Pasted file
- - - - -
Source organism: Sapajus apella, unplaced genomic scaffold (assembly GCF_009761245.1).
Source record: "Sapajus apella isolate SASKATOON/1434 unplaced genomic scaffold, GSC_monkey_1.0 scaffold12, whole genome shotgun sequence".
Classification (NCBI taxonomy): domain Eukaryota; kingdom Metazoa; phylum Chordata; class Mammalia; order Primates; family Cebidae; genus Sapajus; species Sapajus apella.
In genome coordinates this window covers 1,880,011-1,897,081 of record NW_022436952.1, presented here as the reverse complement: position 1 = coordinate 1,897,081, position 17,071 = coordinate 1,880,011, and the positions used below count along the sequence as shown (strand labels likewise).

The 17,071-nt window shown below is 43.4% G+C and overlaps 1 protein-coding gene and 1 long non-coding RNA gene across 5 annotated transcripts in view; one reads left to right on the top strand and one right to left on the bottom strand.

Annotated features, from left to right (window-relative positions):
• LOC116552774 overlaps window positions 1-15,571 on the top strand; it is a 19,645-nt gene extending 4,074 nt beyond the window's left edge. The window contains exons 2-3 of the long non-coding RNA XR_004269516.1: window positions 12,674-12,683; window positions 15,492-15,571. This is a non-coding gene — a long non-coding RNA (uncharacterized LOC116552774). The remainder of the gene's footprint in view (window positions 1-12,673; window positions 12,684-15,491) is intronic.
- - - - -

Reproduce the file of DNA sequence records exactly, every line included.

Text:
Source organism: Sapajus apella, unplaced genomic scaffold (assembly GCF_009761245.1).
Source record: "Sapajus apella isolate SASKATOON/1434 unplaced genomic scaffold, GSC_monkey_1.0 scaffold12, whole genome shotgun sequence".
Classification (NCBI taxonomy): domain Eukaryota; kingdom Metazoa; phylum Chordata; class Mammalia; order Primates; family Cebidae; genus Sapajus; species Sapajus apella.
In genome coordinates this window covers 1,880,011-1,897,081 of record NW_022436952.1, presented here as the reverse complement: position 1 = coordinate 1,897,081, position 17,071 = coordinate 1,880,011, and the positions used below count along the sequence as shown (strand labels likewise).

The 17,071-nt window shown below is 43.4% G+C and overlaps 1 protein-coding gene and 1 long non-coding RNA gene across 5 annotated transcripts in view; one reads left to right on the top strand and one right to left on the bottom strand.

Annotated features, from left to right (window-relative positions):
• LOC116552774 overlaps window positions 1-15,571 on the top strand; it is a 19,645-nt gene extending 4,074 nt beyond the window's left edge. The window contains exons 2-3 of the long non-coding RNA XR_004269516.1: window positions 12,674-12,683; window positions 15,492-15,571. This is a non-coding gene — a long non-coding RNA (uncharacterized LOC116552774). The remainder of the gene's footprint in view (window positions 1-12,673; window positions 12,684-15,491) is intronic.